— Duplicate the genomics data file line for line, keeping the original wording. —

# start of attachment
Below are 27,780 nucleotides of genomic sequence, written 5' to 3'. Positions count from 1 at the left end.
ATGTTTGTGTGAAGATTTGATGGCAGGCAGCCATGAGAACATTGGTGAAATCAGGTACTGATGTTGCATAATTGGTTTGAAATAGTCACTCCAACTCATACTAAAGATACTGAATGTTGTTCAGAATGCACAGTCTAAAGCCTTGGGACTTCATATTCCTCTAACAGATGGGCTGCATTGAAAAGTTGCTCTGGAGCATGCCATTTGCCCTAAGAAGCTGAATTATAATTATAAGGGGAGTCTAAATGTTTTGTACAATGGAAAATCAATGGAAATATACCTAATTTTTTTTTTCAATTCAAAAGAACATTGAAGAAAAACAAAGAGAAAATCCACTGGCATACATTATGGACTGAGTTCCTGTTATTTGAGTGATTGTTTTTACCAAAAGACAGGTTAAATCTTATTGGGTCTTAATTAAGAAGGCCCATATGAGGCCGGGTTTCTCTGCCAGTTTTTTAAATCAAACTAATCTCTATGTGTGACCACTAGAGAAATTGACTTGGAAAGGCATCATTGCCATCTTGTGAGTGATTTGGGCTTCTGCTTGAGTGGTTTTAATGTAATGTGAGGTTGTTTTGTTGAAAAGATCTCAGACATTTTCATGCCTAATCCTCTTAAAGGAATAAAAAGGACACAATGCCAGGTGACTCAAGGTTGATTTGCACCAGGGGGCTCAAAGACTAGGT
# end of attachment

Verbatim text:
Below are 27,780 nucleotides of genomic sequence, written 5' to 3'. Positions count from 1 at the left end.
ATGTTTGTGTGAAGATTTGATGGCAGGCAGCCATGAGAACATTGGTGAAATCAGGTACTGATGTTGCATAATTGGTTTGAAATAGTCACTCCAACTCATACTAAAGATACTGAATGTTGTTCAGAATGCACAGTCTAAAGCCTTGGGACTTCATATTCCTCTAACAGATGGGCTGCATTGAAAAGTTGCTCTGGAGCATGCCATTTGCCCTAAGAAGCTGAATTATAATTATAAGGGGAGTCTAAATGTTTTGTACAATGGAAAATCAATGGAAATATACCTAATTTTTTTTTTCAATTCAAAAGAACATTGAAGAAAAACAAAGAGAAAATCCACTGGCATACATTATGGACTGAGTTCCTGTTATTTGAGTGATTGTTTTTACCAAAAGACAGGTTAAATCTTATTGGGTCTTAATTAAGAAGGCCCATATGAGGCCGGGTTTCTCTGCCAGTTTTTTAAATCAAACTAATCTCTATGTGTGACCACTAGAGAAATTGACTTGGAAAGGCATCATTGCCATCTTGTGAGTGATTTGGGCTTCTGCTTGAGTGGTTTTAATGTAATGTGAGGTTGTTTTGTTGAAAAGATCTCAGACATTTTCATGCCTAATCCTCTTAAAGGAATAAAAAGGACACAATGCCAGGTGACTCAAGGTTGATTTGCACCAGGGGGCTCAAAGACTAGGT